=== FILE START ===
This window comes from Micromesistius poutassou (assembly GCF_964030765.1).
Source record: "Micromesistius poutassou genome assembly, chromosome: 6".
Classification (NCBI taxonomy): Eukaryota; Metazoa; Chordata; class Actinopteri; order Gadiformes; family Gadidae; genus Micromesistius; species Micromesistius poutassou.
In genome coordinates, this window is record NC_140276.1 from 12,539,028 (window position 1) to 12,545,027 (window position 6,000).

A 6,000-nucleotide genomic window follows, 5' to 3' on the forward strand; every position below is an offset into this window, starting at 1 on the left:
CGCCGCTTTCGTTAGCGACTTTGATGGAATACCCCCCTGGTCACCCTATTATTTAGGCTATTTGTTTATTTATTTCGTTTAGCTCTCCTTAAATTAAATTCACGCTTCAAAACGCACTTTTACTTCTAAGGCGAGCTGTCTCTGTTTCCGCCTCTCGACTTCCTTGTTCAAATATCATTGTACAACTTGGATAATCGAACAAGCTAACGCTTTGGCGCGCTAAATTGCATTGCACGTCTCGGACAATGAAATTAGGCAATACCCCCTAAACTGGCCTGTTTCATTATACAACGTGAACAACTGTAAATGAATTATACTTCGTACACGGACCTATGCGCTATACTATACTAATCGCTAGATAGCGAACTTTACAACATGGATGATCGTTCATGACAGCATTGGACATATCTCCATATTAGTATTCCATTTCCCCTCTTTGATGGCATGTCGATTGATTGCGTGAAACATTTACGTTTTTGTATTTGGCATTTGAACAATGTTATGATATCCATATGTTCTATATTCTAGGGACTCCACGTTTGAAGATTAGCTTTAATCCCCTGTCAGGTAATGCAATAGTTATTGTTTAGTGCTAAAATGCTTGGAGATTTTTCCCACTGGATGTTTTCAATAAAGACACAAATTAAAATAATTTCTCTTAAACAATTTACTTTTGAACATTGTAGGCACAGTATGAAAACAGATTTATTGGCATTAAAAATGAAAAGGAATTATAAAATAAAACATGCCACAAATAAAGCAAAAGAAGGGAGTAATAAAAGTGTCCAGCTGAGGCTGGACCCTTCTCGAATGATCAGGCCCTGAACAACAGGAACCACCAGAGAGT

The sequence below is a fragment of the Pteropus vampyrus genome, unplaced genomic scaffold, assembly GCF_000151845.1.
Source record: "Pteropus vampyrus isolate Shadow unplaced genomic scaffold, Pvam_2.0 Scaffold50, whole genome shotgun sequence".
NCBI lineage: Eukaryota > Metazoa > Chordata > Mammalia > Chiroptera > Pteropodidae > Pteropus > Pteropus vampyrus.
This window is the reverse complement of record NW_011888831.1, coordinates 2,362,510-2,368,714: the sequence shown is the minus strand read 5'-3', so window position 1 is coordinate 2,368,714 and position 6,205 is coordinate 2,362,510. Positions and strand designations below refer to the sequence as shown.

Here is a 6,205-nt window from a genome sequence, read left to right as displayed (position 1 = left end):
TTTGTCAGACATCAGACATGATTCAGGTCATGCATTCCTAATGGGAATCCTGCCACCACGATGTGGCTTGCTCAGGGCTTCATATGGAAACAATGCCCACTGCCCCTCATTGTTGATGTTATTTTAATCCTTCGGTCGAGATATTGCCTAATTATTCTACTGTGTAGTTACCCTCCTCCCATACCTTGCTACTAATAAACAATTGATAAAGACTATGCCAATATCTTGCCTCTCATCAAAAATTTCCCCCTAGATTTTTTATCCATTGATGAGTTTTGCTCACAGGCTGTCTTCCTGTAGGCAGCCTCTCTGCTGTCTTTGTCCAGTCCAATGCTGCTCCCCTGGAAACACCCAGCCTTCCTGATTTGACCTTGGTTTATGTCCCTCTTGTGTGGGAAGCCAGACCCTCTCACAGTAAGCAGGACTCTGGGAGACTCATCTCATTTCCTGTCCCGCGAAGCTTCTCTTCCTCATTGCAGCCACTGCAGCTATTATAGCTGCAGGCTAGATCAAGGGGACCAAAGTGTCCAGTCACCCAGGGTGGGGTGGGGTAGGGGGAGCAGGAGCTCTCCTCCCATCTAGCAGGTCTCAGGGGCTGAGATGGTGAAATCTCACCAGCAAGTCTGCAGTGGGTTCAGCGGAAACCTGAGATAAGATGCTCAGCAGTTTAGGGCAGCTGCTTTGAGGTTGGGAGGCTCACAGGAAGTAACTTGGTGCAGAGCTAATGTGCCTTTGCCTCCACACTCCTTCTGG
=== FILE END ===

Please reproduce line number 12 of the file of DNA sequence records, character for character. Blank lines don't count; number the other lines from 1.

TTTGTCAGACATCAGACATGATTCAGGTCATGCATTCCTAATGGGAATCCTGCCACCACGATGTGGCTTGCTCAGGGCTTCATATGGAAACAATGCCCACTGCCCCTCATTGTTGATGTTATTTTAATCCTTCGGTCGAGATATTGCCTAATTATTCTACTGTGTAGTTACCCTCCTCCCATACCTTGCTACTAATAAACAATTGATAAAGACTATGCCAATATCTTGCCTCTCATCAAAAATTTCCCCCTAGATTTTTTATCCATTGATGAGTTTTGCTCACAGGCTGTCTTCCTGTAGGCAGCCTCTCTGCTGTCTTTGTCCAGTCCAATGCTGCTCCCCTGGAAACACCCAGCCTTCCTGATTTGACCTTGGTTTATGTCCCTCTTGTGTGGGAAGCCAGACCCTCTCACAGTAAGCAGGACTCTGGGAGACTCATCTCATTTCCTGTCCCGCGAAGCTTCTCTTCCTCATTGCAGCCACTGCAGCTATTATAGCTGCAGGCTAGATCAAGGGGACCAAAGTGTCCAGTCACCCAGGGTGGGGTGGGGTAGGGGGAGCAGGAGCTCTCCTCCCATCTAGCAGGTCTCAGGGGCTGAGATGGTGAAATCTCACCAGCAAGTCTGCAGTGGGTTCAGCGGAAACCTGAGATAAGATGCTCAGCAGTTTAGGGCAGCTGCTTTGAGGTTGGGAGGCTCACAGGAAGTAACTTGGTGCAGAGCTAATGTGCCTTTGCCTCCACACTCCTTCTGG